If butter is a big ingredient in a recipe, it should at least taste extra-special nutty good. Am I right?
When cooking the butter, please wait until it turns caramel, and the brown bits collect on the bottom, that moment right before it burns. Please remove it from the heat right away and stir well with a silicone spatula to loosen all the stuck bits and make sure those get included in the dough, and the flavor will be delicious. Use good quality chocolate chips – I used semisweet, but bittersweet would be good, too. Or chop a block of chocolate if you want (blocks of chocolate usually have less sugar than chips – a little trivia note).
Chocolate chip cookies are recipes that always come out better if you use a kitchen scale to weigh the ingredients. Why? Because of Flour.
Flour, no matter what brand you use – even if it’s always the same type – each volume measured cup will weigh differently even from the time before. It has to do with particle size, the density of the flour, humidity, how it was handled in packing and shipping, and how it falls into those measuring cups (spooned or scooped). Weighing will give you the best chance to come out with the same results time after time.
Remember the time you baked chocolate chip cookies, and they spread perfectly? Then remember when you did everything the same way, and they came out like little cake balls? And then that time when they spread into one giant cookie on the baking sheet? Yeah, that.
Weighing would eliminate that problem for the most part. And knowing how much different gluten-free flours weigh for each cup is also helpful – one size doesn’t fit all, sadly. See right sidebar, About flour. Not only does it contain the handy-dandy Canteen blend information, but we have a chart with the weights of various individual flours and Flour mixes per cup.
Expect the cookie dough to be very soft to start. Once chilled for a short time, the dough will firm up to be scooped quickly. Bake some cookies or dig and store them for when you want a freshly baked warm cookie. They keep in the refrigerator for a few days, and the dough scoops can be frozen, well wrapped in plastic, for up to a month. No need to thaw before baking – add a minute or two to the baking time.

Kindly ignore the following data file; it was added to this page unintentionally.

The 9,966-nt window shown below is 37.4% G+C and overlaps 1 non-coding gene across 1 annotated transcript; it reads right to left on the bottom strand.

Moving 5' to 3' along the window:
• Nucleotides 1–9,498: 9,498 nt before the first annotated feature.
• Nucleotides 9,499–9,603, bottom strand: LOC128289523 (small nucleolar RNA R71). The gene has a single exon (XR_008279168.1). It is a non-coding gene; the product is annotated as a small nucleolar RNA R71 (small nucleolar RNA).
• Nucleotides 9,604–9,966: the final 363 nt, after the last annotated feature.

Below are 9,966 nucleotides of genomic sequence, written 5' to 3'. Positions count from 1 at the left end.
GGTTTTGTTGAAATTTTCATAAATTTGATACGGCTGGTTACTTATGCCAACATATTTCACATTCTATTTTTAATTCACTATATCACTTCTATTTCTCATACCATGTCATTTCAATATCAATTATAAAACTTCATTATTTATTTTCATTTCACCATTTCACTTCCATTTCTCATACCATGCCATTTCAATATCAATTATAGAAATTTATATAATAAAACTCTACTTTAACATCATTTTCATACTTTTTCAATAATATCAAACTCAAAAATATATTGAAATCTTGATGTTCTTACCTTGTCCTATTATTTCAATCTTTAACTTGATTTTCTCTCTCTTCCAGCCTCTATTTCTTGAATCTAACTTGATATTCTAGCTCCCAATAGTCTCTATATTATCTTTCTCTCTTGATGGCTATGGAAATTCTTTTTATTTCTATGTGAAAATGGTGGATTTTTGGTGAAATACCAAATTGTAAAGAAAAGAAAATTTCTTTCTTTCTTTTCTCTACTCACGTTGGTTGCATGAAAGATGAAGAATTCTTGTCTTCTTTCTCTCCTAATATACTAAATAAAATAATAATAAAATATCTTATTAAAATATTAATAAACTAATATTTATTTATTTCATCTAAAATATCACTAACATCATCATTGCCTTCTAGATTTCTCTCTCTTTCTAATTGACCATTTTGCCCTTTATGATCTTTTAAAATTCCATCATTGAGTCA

Have you got cookies? We’ve got coffee.
- 230 grams unsalted butter melted and browned (2 sticks or 1 cup)
- 100 grams granulated sugar 1/2 cup
- 100 grams brown sugar 1/2 cup
- 2 extra-large eggs room temperature
- 1 teaspoon vanilla extract
- ¼ teaspoon nutmeg
- ½ teaspoon kosher salt
- 190 grams Canteen blend flour 1 ½ cups (see notes)
- 50 grams blanched almond flour 1/2 cup
- 40 grams GF oat flour 1/3 cup
- 1 teaspoon baking soda
- 245 grams semisweet chocolate chips 1 ½ cups
- In a deep-sided saucepan, brown the butter until golden, nutty, and there are plenty of dark bits on the bottom. Remove the pan from the heat, scrape up the brown bits and cool until your hand can touch the bottom of the pan.
- In the bowl of a stand mixer, or using an electric mixer, blend sugars with the eggs until thick, fluffy, and almost doubled in volume, about 5 minutes. Add vanilla and nutmeg, and salt. Thoroughly mix in butter, including all the brown bits. In a medium bowl, whisk together flour, almond and oat flour, and baking soda until combined. Add to egg butter mixture and blend just until the mixture is combined. It will look more like a batter than dough. Add the chocolate chips and fold in with a spatula. Cover the bowl and refrigerate for 45 minutes to one hour. Scoop dough into ¼ cup-sized balls onto a parchment-lined pan. There should be 24 dough balls. Cover with plastic wrap and refrigerate for another hour or two and even overnight.
- Preheat oven to 350°F. Line two baking sheets with parchment paper. Place 6 dough balls on each pan. Bake, 14-16 minutes or until the cookies are dark golden brown on the edges and golden in the center. Cool in the pan for five minutes, then transfer cookies to a rack to cool completely. Terrific, just warm.